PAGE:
Top Audio Video 2011

by Ken Kessler | October 5, 2011

Top Audio Milano 2011 was a reminder of what hi-fi shows used to be like before the financial crisis. Okay, so the first two days were quiet, and the show was shy a couple of important exhibitors, but, equally, it hosted a few brand-new faces.

Then something unexpected happened: Saturday and Sunday were packed, and the crowds included women, children and a host of adult-under-40s. When the dust had settled and the headcount had been taken, the organizers revealed that 20,000 people showed up, to see over 700 brands. The only reason any of you might sneer is that the show wasn’t restricted to high-end audio.

Only in Italy: six demos a day, with seating for around 150, and every session filled. That’s 900 people a day for four days, 3600 coming in to hear Pierre Bolduc’s demos of mono master tapes.

It’s not so much that normal people (or those who’ve abandoned hi-fi) suddenly have a craving for single-ended triodes, hand-made moving-coil cartridges and electrostatic speakers. But neither were they captivated solely by the in-car audio, home cinema and iPod-related displays, which were sensibly isolated in their own halls to spare the sniffier audiophiles of reaching for the smelling salts. The newbies were buying vinyl, they were sitting through music-only demos, they were listening.

Of course, as with all shows, the usual suspects were in attendance -- the devoted audiophiles who wouldn’t dream of missing Top Audio. Where things seemed skewed were the vinyl-and-CD sales area, which happened to be the first area of the show that you came upon, in a clearly defined selling space right after the entrance hall.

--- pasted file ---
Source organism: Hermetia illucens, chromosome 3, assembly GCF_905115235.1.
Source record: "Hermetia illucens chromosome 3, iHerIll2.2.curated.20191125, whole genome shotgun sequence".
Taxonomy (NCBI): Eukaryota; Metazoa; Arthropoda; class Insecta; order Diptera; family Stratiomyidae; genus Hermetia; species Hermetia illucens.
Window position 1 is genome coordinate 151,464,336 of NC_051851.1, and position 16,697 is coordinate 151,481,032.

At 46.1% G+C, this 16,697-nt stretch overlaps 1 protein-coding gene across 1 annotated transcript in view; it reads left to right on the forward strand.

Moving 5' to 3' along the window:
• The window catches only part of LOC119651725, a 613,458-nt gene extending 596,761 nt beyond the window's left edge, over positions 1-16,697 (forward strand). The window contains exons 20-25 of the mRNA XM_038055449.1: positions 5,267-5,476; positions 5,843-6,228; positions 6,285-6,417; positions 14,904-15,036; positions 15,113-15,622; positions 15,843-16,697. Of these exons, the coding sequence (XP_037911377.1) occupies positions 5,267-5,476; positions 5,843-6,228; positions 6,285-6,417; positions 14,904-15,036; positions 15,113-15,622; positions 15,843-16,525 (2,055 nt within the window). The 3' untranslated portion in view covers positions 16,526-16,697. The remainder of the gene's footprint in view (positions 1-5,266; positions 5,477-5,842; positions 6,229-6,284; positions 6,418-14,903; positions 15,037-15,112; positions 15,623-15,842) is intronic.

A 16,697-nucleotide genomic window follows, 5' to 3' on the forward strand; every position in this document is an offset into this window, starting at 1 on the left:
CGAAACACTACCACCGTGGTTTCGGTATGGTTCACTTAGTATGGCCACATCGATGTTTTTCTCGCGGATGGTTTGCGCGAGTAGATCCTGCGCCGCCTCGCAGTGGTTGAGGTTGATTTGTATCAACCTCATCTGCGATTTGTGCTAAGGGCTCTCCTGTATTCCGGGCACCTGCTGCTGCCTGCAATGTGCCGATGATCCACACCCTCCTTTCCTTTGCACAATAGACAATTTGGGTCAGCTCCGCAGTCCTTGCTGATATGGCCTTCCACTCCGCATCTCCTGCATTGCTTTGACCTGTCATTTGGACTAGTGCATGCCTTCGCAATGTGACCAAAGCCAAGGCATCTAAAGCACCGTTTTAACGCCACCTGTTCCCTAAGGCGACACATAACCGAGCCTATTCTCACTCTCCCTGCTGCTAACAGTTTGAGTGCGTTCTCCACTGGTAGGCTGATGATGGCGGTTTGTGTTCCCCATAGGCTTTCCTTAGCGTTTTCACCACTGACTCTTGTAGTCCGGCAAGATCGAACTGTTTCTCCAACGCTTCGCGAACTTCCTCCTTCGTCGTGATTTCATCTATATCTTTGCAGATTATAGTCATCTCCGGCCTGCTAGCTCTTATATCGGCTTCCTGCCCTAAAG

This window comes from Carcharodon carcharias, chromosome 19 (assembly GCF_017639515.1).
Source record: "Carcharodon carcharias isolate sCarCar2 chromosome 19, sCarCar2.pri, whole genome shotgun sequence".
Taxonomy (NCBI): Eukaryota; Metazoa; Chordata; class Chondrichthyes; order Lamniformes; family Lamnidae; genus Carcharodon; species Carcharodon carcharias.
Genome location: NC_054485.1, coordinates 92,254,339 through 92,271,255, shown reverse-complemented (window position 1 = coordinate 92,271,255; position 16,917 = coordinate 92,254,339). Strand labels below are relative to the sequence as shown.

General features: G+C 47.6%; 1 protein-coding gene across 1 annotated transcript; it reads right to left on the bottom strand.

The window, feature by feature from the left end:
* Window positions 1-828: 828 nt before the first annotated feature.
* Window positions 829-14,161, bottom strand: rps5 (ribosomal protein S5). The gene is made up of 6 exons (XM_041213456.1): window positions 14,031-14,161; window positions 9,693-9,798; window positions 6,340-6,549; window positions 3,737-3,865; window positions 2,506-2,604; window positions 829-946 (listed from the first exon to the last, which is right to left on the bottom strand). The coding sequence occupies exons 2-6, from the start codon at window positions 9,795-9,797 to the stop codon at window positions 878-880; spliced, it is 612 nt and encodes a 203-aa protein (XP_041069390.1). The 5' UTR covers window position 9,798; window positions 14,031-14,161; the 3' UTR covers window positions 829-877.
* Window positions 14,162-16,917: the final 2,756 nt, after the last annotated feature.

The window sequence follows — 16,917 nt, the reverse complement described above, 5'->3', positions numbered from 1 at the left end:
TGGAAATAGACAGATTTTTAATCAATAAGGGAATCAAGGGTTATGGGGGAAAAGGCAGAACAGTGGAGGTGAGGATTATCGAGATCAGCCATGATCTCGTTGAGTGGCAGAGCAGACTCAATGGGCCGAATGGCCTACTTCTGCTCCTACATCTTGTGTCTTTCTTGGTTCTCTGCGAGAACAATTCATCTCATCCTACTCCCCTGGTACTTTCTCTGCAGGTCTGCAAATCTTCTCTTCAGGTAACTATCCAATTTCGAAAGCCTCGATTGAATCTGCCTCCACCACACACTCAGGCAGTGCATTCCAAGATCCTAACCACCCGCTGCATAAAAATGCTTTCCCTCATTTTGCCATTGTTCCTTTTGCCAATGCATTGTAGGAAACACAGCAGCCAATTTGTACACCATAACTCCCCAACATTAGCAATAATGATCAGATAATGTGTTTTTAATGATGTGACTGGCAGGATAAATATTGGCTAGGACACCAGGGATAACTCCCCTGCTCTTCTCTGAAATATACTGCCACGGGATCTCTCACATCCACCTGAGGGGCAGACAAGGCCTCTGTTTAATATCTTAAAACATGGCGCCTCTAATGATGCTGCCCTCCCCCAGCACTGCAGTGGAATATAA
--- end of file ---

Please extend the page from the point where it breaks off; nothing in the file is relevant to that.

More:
Sergio Marullo is a fixture at Top Audio and known for his selection of vintage vinyl, almost exclusively classical. Of late, though, he’s been sharing with visitors a taste of his amazing collection of vintage equipment. Seen here are ultra-rare Radford 15W monoblock amps, an early RCA stereo tube preamp/power amp combination, vintage Marantz gear and much-loved AR loudspeakers. A pox on the toe-rag who stole one of the pushbuttons off a rare Marantz integrated amp.

Like the Munich show, Top Audio bursts with LP vendors. What increased is the proportion of buyers who were younger and buying not reissues but rather vinyl versions of recent releases by current artists. The same individuals could be seen clustering around affordable turntables, as well as higher-priced-but-not-insanely-so models such as EAT’s rather cool E-Flat and the sleek and stealthy Avids.

In room after room, the hipper the hardware, the younger the crowd. The younger set drooled instead over Franco Serblin’s must-have Accordo speakers, the D’Agostino Momentum amps (above, absolutely the hit of the show), and anything boldly colored or simply not looking like conventional hardware of yore. So, for once, I didn’t mind the crowds around the B&W Zeppelins.

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